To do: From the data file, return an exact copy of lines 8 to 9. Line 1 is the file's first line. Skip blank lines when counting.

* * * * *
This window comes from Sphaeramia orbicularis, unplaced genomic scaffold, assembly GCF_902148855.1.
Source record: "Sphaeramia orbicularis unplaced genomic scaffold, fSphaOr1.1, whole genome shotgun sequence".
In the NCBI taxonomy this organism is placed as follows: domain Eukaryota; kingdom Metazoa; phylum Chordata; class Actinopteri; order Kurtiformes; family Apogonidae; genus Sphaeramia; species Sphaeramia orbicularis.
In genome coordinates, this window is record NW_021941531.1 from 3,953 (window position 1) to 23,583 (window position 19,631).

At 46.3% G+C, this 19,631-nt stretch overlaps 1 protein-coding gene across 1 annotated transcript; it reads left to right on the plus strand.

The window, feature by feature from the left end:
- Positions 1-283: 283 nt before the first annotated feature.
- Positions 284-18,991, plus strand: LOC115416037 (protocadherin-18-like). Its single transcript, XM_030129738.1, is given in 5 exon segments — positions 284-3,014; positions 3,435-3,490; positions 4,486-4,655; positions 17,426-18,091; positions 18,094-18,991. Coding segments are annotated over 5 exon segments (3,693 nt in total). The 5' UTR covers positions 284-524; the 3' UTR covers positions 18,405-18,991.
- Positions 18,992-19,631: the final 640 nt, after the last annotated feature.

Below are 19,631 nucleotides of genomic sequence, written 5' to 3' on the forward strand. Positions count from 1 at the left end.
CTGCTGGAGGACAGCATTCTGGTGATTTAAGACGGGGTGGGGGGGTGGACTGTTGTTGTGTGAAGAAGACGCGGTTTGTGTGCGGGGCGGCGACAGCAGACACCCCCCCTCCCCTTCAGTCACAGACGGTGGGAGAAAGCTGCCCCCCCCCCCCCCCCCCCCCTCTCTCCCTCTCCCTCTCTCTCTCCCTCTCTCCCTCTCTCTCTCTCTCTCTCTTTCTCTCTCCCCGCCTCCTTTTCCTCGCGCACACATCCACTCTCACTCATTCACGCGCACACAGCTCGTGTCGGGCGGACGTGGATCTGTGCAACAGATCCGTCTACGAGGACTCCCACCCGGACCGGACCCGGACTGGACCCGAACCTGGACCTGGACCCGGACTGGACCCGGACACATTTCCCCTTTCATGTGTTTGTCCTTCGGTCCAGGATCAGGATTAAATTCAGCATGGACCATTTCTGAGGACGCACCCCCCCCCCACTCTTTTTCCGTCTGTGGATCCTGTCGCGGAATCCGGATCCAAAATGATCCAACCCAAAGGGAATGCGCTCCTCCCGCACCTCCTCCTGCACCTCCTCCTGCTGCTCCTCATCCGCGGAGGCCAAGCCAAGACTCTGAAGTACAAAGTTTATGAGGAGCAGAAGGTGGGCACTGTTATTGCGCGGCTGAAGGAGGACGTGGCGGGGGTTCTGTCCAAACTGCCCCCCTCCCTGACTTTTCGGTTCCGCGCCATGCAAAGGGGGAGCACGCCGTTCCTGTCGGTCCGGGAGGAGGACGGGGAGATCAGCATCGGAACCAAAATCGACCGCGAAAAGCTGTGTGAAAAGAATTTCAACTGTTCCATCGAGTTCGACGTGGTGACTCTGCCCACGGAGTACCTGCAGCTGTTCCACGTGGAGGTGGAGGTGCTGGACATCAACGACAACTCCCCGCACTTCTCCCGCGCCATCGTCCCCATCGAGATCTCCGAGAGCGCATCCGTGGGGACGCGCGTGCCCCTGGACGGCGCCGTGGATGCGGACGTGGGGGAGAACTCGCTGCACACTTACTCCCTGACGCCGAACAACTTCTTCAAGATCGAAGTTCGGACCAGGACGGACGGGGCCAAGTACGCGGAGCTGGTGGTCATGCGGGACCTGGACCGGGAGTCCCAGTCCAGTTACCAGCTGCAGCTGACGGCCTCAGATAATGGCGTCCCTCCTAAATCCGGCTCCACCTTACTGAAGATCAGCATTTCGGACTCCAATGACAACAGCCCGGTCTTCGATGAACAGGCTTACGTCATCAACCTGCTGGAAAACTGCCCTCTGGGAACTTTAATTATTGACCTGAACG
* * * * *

- Positions 284-18,991, plus strand: LOC115416037 (protocadherin-18-like). Its single transcript, XM_030129738.1, is given in 5 exon segments — positions 284-3,014; positions 3,435-3,490; positions 4,486-4,655; positions 17,426-18,091; positions 18,094-18,991. Coding segments are annotated over 5 exon segments (3,693 nt in total). The 5' UTR covers positions 284-524; the 3' UTR covers positions 18,405-18,991.
- Positions 18,992-19,631: the final 640 nt, after the last annotated feature.